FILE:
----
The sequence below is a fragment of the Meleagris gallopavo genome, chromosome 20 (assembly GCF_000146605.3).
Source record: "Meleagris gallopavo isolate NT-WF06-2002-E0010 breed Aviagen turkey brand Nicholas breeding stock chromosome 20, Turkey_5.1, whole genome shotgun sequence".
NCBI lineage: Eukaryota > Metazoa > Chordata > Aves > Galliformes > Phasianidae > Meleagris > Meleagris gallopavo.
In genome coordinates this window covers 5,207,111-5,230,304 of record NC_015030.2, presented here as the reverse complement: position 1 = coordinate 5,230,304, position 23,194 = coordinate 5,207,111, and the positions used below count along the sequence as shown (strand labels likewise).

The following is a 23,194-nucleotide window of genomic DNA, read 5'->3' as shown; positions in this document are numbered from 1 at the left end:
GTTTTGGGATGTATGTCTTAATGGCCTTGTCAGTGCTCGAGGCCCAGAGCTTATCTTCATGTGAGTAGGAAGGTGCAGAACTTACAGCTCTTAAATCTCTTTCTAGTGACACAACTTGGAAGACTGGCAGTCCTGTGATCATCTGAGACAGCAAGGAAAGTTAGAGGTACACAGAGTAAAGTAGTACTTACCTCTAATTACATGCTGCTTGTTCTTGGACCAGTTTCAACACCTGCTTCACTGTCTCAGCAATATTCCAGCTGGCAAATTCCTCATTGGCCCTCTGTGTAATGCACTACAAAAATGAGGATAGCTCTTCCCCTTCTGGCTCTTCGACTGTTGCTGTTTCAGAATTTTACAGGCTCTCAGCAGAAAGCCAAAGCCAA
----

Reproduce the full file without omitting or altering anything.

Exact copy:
The sequence below is a fragment of the Meleagris gallopavo genome, chromosome 20 (assembly GCF_000146605.3).
Source record: "Meleagris gallopavo isolate NT-WF06-2002-E0010 breed Aviagen turkey brand Nicholas breeding stock chromosome 20, Turkey_5.1, whole genome shotgun sequence".
NCBI lineage: Eukaryota > Metazoa > Chordata > Aves > Galliformes > Phasianidae > Meleagris > Meleagris gallopavo.
In genome coordinates this window covers 5,207,111-5,230,304 of record NC_015030.2, presented here as the reverse complement: position 1 = coordinate 5,230,304, position 23,194 = coordinate 5,207,111, and the positions used below count along the sequence as shown (strand labels likewise).

The following is a 23,194-nucleotide window of genomic DNA, read 5'->3' as shown; positions in this document are numbered from 1 at the left end:
GTTTTGGGATGTATGTCTTAATGGCCTTGTCAGTGCTCGAGGCCCAGAGCTTATCTTCATGTGAGTAGGAAGGTGCAGAACTTACAGCTCTTAAATCTCTTTCTAGTGACACAACTTGGAAGACTGGCAGTCCTGTGATCATCTGAGACAGCAAGGAAAGTTAGAGGTACACAGAGTAAAGTAGTACTTACCTCTAATTACATGCTGCTTGTTCTTGGACCAGTTTCAACACCTGCTTCACTGTCTCAGCAATATTCCAGCTGGCAAATTCCTCATTGGCCCTCTGTGTAATGCACTACAAAAATGAGGATAGCTCTTCCCCTTCTGGCTCTTCGACTGTTGCTGTTTCAGAATTTTACAGGCTCTCAGCAGAAAGCCAAAGCCAA